Doug & Amy, USA
“We wanted to jump in the ocean at ‘earth’s end’ to seek the power of the setting sun.”
“I work as a pastor and every five years I earn up to three months off for study leave or some other kind of learning experience. In my previous sabbatical, called ‘Holy Water: Source of Life,’ I was able to learn about the folklore and the religious history behind holy wells and springs here in Arizona on the Hopi (a Native American nation) reservation, as well as in Ireland and Scotland – where I even proposed to my wife Amy. Thus it was a tremendous learning and life experience overall, and for my next sabbatical I sought something that would rival it. Enter the Camino de Santiago.
With some research, recommendations of friends that had completed it, and the film ‘The Way,’ I decided it would be a great experience. Once Amy said she’d be interested as well, we resolved to trek from St. Jean Pied de Port all the way to the Atlantic Ocean – we were interested in the idea of walking the ancient pagan route, which followed the Milky Way to ‘Finisterre.’ We wanted to jump in the ocean at ‘earth’s end’ to seek the power of the setting sun much more than simply walking to Santiago. Amy and I were in pretty good shape from doing crossfit workouts before leaving, and we found that while we had some blisters along the way, nothing slowed us down too much.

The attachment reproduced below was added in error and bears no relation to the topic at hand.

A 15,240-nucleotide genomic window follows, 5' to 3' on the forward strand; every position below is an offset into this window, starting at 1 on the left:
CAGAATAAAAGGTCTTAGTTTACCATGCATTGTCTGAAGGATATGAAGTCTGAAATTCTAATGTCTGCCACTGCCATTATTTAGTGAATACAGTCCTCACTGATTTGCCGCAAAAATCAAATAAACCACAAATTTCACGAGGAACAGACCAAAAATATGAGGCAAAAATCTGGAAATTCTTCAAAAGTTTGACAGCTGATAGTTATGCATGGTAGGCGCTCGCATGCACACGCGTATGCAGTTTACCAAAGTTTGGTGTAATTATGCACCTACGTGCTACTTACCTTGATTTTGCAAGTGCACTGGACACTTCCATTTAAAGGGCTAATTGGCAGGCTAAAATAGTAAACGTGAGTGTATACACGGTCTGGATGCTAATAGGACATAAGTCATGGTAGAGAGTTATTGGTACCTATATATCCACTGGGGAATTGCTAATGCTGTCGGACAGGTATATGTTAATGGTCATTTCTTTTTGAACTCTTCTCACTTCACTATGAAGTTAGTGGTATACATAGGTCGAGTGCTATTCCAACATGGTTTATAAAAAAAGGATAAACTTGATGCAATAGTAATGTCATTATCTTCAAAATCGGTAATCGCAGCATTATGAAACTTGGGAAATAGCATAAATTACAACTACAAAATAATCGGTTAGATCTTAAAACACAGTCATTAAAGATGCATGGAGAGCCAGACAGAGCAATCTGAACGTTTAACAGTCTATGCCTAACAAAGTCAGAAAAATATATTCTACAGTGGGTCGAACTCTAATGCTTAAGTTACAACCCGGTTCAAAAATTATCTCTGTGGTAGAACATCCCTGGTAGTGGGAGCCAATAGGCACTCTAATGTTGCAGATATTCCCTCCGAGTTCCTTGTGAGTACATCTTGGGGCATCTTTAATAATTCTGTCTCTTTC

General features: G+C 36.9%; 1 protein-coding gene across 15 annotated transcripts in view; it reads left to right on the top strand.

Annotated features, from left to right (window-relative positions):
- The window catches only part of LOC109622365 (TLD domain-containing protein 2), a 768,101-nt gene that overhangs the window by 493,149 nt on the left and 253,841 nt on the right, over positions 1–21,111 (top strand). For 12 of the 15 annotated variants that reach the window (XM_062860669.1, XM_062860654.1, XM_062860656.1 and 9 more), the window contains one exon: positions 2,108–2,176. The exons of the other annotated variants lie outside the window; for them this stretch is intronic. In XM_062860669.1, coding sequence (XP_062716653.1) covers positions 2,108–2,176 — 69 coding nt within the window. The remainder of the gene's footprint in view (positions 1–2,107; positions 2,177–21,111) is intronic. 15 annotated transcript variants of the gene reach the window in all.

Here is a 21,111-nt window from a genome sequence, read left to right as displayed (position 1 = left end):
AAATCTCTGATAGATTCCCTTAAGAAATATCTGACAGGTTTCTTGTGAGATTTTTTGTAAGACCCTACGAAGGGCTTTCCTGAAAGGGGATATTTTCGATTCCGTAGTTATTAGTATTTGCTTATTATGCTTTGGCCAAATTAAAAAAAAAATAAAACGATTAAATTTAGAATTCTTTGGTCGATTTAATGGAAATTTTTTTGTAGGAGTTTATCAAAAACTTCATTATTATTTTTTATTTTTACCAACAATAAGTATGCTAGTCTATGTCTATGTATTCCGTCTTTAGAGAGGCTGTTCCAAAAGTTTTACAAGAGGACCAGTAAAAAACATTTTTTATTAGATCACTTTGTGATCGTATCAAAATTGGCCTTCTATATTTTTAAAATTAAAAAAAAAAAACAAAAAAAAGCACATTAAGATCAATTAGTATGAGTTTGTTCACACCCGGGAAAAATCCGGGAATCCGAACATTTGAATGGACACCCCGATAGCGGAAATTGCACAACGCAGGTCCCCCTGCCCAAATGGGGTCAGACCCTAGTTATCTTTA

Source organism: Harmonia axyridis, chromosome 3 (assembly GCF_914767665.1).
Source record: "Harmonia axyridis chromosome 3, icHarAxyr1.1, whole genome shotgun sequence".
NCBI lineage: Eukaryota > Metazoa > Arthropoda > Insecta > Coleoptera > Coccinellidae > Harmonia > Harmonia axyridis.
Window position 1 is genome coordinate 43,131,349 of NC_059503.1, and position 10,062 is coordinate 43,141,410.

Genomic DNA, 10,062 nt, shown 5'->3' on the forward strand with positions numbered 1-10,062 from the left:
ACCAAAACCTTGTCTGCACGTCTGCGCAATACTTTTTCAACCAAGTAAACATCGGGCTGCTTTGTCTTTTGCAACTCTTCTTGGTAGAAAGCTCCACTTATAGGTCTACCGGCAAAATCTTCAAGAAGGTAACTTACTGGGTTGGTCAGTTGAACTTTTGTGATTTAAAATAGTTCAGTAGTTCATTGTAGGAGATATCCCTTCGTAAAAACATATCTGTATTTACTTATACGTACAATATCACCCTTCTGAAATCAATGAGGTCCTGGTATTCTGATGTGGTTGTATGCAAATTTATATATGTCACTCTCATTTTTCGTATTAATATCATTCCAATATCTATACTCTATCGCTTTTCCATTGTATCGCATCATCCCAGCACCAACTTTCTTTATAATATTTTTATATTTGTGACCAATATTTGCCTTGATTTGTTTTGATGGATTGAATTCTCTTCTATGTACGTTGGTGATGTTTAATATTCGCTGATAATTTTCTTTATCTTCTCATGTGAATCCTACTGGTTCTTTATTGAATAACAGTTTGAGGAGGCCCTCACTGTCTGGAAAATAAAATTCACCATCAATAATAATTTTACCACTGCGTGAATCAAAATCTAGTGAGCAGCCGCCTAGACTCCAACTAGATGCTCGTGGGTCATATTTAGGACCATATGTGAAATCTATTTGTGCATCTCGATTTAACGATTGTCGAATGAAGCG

I may be a pastor, but actually every time we had to fill out a form stating the reasons why were walking the Camino – spiritual, religious, cultural, sport – I checked off all four. To be frank, I’m not a devout believer that the bones of St. James are resting in Santiago. Sometimes I cynically wonder if it was a middle ages ploy to get more tourists and pilgrims to spend their hard-earned money; and, even worse, if it was an attempt to get the blood of pious Christians boiling against the Muslim ‘infidels.’ I like Santiago Peregrino (pilgrim), but the idea of Santiago ‘Matamoros’ (Moor Slayer) turns my stomach.
Given these thoughts, I was surprised by how moving and powerful arriving in Santiago was for me. The pilgrim’s Mass in the cathedral with people – Christian and non-Christian – from all over the world, was a moving sight. While I previously had little interest in Santiago itself, the sense of community I sensed there among diverse people who had shared the experience of walking the Camino together was potent for me.”
-Doug & Amy, USA